Red Hat

Serial console support in Grub2

This is another one of those “just so I don’t forget” posts. I’m working towards migrating from IPA in a KVM-based virtual machine running CentOS 6 to one running CentOS 7 and the way of making serial consoles work in 7 is different than it was in 6 because CentOS 7 (and thus RHEL7) use Grub2.

Instead of editing /boot/grub.cfg, you need to edit /etc/defaults/grub and add:

GRUB_SERIAL_COMMAND="serial --unit=0 --speed=115200"

The above will enable Grub output to the serial console. Next, change the GRUB_CMDLINE_LINUX command to the following so you can use “virsh console” to connect to the guest:

GRUB_CMDLINE_LINUX="rhgb quiet console=tty0 console=ttyS0,115200"

Once you have saved the file, you need to recreate the grub.cfg file with grub2-mkconfig:

# grub2-mkconfig -o /boot/grub2/grub.cfg

Now, reboot the system and you should be able to use “virsh console [VMNAME]” to have a serial console to the guest.

Getting started with firewalld

I’m mostly writing this for my own reference as I spent a bunch of time figuring this out while I was on holidays with some serious oVirt misadventures and didn’t document any of what I did, so since I had to reinstall CentOS 7, I’m stuck doing this all over again.

Effectively I’m migrating from CentOS 6 to CentOS 7 and trying to take advantage of the new way of doing things. I could easily switch things to use /etc/sysconfig/iptables (that I can handle pretty much in my sleep) but it feels a bit like cheating, so I want to figure out firewalld which is to me a totally alien way of handling my firewall rules.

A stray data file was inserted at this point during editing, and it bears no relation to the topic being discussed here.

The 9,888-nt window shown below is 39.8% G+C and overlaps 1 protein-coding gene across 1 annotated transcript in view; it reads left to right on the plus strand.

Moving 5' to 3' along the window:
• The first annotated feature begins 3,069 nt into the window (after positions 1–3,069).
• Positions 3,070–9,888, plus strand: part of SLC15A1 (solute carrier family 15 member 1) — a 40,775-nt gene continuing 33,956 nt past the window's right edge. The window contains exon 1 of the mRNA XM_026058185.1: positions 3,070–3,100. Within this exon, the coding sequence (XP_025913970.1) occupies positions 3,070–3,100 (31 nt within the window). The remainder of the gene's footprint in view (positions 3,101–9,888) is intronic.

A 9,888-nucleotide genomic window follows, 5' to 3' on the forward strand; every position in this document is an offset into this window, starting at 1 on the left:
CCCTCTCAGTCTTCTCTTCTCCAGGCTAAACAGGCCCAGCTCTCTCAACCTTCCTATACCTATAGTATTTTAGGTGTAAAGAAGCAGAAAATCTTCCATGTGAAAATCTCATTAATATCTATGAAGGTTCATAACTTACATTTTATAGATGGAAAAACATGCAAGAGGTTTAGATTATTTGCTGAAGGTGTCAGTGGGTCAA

Suffice it to say that there may be better ways of doing this (and, to you the reader, probably far better tutorials), but this is how I went about it. This is on a CentOS 7.1 system.

First thing is to make sure firewalld is running and will run. It should be the default but never hurts to check:

[root@thor dhcp]# systemctl status firewalld
firewalld.service - firewalld - dynamic firewall daemon
   Loaded: loaded (/usr/lib/systemd/system/firewalld.service; enabled)
   Active: active (running) since Sat 2015-08-15 18:21:30 MDT; 18min ago
 Main PID: 745 (firewalld)

Ok, it’s active and enabled (in particular pay attention to the enabled bit that is bolded above) so on a reboot it will come up. firewalld has this concept of zones, so you can set certain ethernet interfaces to be assigned to a particular zone. The default zone is public, but as this is an internal DNS/DHCP/web server for my LAN, I want to set it to the internal zone:

[root@thor dhcp]# firewall-cmd --get-zones
block dmz drop external home internal public trusted work
[root@thor dhcp]# firewall-cmd --set-default-zone=internal

I also want to make sure that the one ethernet interface on this machine, enp2s0 (so long eth0!) is assigned the same zone. I believe this would happen by default, but it doesn’t hurt to be explicit:

[root@thor dhcp]# firewall-cmd --zone=internal --change-interface=enp2s0 --permanent

Now we can see how this zone is configured:

[root@thor dhcp]# firewall-cmd --zone=internal --list-all
internal (default, active)
  interfaces: enp2s0
  services: dhcpv6-client ipp-client mdns samba-client ssh
  masquerade: no
  rich rules:

Not a lot there right now and it’s definitely setup to be a workstation, not a server. You can see the available list of services that come pre-defined (they are XML files in /usr/lib/firewalld/services) by using:

[root@thor dhcp]# firewall-cmd --get-services

If you want to examine any of the listed services, just look at the XML file. For instance, /usr/lib/firewalld/services/dns.xml looks like:

<?xml version="1.0" encoding="utf-8"?>